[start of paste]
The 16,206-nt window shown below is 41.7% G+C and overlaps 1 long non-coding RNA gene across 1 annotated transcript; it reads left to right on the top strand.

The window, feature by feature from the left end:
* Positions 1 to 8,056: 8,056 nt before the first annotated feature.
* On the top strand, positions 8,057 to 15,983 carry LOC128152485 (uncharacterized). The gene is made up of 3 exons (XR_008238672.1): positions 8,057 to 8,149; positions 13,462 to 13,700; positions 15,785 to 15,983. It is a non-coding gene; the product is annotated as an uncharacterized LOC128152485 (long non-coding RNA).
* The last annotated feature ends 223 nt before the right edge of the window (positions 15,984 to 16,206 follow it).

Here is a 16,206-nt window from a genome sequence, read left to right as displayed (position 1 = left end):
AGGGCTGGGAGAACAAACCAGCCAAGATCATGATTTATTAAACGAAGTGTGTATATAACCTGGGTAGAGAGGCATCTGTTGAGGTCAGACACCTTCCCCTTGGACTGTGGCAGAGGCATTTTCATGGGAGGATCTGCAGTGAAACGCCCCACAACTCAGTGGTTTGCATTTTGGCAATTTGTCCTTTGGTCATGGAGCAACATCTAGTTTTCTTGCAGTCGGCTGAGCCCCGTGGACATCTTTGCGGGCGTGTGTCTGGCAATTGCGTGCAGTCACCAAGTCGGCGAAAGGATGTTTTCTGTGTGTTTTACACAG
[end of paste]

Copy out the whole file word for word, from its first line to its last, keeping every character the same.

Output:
The 16,206-nt window shown below is 41.7% G+C and overlaps 1 long non-coding RNA gene across 1 annotated transcript; it reads left to right on the top strand.

The window, feature by feature from the left end:
* Positions 1 to 8,056: 8,056 nt before the first annotated feature.
* On the top strand, positions 8,057 to 15,983 carry LOC128152485 (uncharacterized). The gene is made up of 3 exons (XR_008238672.1): positions 8,057 to 8,149; positions 13,462 to 13,700; positions 15,785 to 15,983. It is a non-coding gene; the product is annotated as an uncharacterized LOC128152485 (long non-coding RNA).
* The last annotated feature ends 223 nt before the right edge of the window (positions 15,984 to 16,206 follow it).

Here is a 16,206-nt window from a genome sequence, read left to right as displayed (position 1 = left end):
AGGGCTGGGAGAACAAACCAGCCAAGATCATGATTTATTAAACGAAGTGTGTATATAACCTGGGTAGAGAGGCATCTGTTGAGGTCAGACACCTTCCCCTTGGACTGTGGCAGAGGCATTTTCATGGGAGGATCTGCAGTGAAACGCCCCACAACTCAGTGGTTTGCATTTTGGCAATTTGTCCTTTGGTCATGGAGCAACATCTAGTTTTCTTGCAGTCGGCTGAGCCCCGTGGACATCTTTGCGGGCGTGTGTCTGGCAATTGCGTGCAGTCACCAAGTCGGCGAAAGGATGTTTTCTGTGTGTTTTACACAG